TOKYO -- It has been six months since Tokyo Electric Power Co. Holdings tapped Takashi Kawamura, one of Japan's most respected business executives, to take over as chairman. Kawamura's resume is stellar, highlighted by the gargantuan feat of turning around floundering electronics conglomerate Hitachi in barely 100 days.
But whatever his past reputation, Kawamura's tenure at Tepco has been rocky, with his reforms failing to gain much traction.
The chairman has had his hands full at the ailing utility, the fortunes of which are tied to the ongoing cleanup at Fukushima Daiichii nuclear plant. The effort is draining huge amounts of money, forcing Tepco to find ways to further cut costs.
"What will happen if we cancel purchases from Tokai No. 2 power station?"
This is the scenario quietly being discussed at the nine-member "Future Management Committee," which acts as the de facto decision-making body of the power company. Tokai No.2 is Japan Atomic Power's reactor in Ibaraki Prefecture, northeast of Tokyo.
It is a thorny issue involving multiple stakeholders and far-reaching implications.
The official board has little time for getting through its laundry-list of items, so it remains with the committee to sort out other issues before taking them to the board for approval, Kawamura says.
Since August, the nine committee members -- Kawamura, President Tomoaki Kobayakawa, heads of Tepco's three subsidiaries as well as former officials of the Ministry of Economy, Trade and Industry -- meet regularly to work out policy before presenting their decisions to the board of directors for approval.
In from the cold
Before Kawamura took over as Hitachi's chairman, he had seemingly reached the apogee of his career, having already been transferred to a subsidiary. But after the company posted a disastrous net loss of 787.3 billion yen ($6.92 billion at current exchange rates) for the fiscal year ended March 2009, then-Chairman Etsuhiko Shoyama decided he had nobody to turn to but the 69-year-old Kawamura.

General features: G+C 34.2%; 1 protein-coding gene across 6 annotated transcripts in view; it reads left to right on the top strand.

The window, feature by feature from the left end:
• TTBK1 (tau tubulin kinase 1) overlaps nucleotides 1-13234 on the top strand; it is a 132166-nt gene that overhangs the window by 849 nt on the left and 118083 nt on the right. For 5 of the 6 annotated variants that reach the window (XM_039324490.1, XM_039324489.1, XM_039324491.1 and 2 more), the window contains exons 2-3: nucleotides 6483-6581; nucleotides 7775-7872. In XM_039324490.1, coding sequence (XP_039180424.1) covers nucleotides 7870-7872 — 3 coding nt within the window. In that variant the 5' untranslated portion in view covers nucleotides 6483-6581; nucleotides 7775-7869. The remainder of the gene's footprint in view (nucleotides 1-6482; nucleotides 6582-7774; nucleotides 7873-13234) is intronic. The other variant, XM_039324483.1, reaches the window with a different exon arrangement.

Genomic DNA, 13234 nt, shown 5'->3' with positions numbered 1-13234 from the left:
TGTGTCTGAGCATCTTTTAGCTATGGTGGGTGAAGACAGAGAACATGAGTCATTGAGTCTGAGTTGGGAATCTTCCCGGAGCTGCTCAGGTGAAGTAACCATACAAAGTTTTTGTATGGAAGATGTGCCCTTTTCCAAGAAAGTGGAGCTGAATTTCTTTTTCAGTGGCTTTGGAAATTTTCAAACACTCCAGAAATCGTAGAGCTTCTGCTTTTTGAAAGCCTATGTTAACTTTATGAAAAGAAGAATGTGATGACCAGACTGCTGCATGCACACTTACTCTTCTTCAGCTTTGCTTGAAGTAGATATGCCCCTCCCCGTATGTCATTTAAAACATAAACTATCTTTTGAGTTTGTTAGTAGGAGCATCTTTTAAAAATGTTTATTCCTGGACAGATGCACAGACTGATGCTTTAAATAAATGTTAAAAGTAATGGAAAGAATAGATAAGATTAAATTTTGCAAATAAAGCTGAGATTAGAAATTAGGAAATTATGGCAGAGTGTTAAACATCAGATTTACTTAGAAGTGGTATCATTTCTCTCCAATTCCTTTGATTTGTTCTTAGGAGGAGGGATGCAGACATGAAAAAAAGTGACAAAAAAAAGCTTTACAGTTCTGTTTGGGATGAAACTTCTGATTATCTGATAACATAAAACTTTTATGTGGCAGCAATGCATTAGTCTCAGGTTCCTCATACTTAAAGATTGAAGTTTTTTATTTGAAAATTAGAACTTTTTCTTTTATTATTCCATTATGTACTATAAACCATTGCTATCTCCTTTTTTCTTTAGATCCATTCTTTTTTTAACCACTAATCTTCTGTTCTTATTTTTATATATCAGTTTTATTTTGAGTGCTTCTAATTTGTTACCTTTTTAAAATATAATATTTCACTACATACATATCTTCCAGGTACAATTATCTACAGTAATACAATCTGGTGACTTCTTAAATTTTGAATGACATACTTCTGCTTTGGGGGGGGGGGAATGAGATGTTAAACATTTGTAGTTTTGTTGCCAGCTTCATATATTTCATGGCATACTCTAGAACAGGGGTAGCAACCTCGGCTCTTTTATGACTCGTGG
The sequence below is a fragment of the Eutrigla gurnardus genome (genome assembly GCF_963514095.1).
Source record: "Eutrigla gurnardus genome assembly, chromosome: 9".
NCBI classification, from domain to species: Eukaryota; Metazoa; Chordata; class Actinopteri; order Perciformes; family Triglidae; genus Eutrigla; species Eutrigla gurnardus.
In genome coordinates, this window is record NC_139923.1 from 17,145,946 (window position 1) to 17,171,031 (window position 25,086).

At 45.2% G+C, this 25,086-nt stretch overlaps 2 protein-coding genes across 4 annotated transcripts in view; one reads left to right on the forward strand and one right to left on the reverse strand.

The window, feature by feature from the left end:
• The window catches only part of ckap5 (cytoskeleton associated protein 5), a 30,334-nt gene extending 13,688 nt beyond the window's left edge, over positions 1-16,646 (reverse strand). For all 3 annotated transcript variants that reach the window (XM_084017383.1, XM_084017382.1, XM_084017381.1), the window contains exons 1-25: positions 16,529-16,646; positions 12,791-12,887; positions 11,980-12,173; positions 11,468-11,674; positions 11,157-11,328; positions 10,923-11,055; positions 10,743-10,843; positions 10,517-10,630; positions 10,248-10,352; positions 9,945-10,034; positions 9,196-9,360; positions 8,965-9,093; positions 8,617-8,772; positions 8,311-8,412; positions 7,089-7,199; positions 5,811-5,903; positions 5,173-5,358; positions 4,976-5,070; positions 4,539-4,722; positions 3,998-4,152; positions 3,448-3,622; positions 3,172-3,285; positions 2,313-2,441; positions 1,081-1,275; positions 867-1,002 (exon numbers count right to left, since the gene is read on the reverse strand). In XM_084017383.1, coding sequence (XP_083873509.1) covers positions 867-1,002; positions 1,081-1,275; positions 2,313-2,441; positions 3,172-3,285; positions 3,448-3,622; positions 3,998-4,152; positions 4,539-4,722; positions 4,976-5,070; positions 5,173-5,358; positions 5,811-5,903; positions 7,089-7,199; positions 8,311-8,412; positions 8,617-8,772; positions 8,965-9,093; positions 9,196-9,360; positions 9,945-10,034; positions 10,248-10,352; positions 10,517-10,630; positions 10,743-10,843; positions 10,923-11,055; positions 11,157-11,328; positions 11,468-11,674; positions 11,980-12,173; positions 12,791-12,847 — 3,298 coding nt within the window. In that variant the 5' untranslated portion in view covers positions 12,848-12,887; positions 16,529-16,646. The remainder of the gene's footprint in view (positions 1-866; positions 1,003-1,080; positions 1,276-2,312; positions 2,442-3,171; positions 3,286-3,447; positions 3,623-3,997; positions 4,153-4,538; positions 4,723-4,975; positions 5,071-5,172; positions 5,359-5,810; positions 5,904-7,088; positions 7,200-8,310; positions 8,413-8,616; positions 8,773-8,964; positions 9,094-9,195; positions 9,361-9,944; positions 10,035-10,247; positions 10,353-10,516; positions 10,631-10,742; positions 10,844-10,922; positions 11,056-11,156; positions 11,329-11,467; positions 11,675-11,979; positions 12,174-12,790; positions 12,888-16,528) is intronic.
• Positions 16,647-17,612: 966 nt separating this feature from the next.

Kawamura put together a six-member team largely comprised of executives outside the core Hitachi leadership. One of these was later-Hitachi Chairman Hiroaki Nakanishi, who had been exiled to a troubled U.S. subsidiary and whose days with Hitachi were mostly over.
The team did remarkably well in a short period of time. Within 100 days of Kawamura assuming his post, they had delisted all five listed subsidiaries, including Hitachi Information Systems and Hitachi Maxell, so they could merge with the parent. The team also pushed to integrate three wayward subsidiaries -- Hitachi Metals, Hitachi Cable and Hitachi Chemical.
Tepco's Future Committee seems inspired by Kawamura's experience at Hitachi, and the chairman has demonstrated he can handle affiliated companies well. However, the situation with Japan Atomic, in which Tepco holds a 28.2% stake, is more complex than anything Kawamura faced at Hitachi.
The need to save
Money saved by cutting ties with Japan Atomic could be used to help pay for the Fukushima Daiichi cleanup, which cost Tepco about 300 billion yen last fiscal year and will become even more expensive. According to the utility's projections, cleanup costs will hit 500 billion yen annually over the next decade, making it imperative that Tepco generate a pretax profit of over 300 billion yen -- 70 billion yen more than fiscal 2016.
Tepco could likely improve profit by around 50 billion yen to 110 billion yen annually by restarting reactors No. 6 and No. 7 at its Kashiwazaki-Kariwa nuclear power plant in Niigata Prefecture. This would eliminate the need to import fossil fuels, which are currently used to make up for the lack of its nuclear-generated power. But it remains unclear if local consent can be obtained. Because its hands are tied, Tepco must reduce costs in whatever way possible.
Tepco and Japan Atomic have haggled over prices since summer, and Tepco is the power company's largest stockholder. The two are close, too, as President Mamoru Muramatsu, who was once considered a candidate for Tepco's top spot, joined Japan Atomic three years ago.
About 80% of power generated at Tokai No. 2 has been purchased by Tepco, with the remaining earmarked for Tohoku Electric Power. Terminating its contract would obviously save money, but at the expense of Japan Atomic, which only has two reactors and might not survive the loss of a big customer.
Moreover, if Tepco did end its contract and Japan Atomic went under, who would pay the huge decommissioning costs at the power plant, in which Tepco has a substantial stake?
When asked at a press conference in November, Economy, Trade and Industry Minister Hiroshige Seko said "I believe that (Japan's) electric power companies will cooperate with the decommissioning."
Furthermore, some observers are skeptical that the Tokai No.2 power station is ever coming back online. Ibaraki's former governor, Masaru Hashimoto, who stepped down in late September, told a local newspaper in August that he opposes restarting the reactors because the area would be very difficult to evacuate in the event of an accident.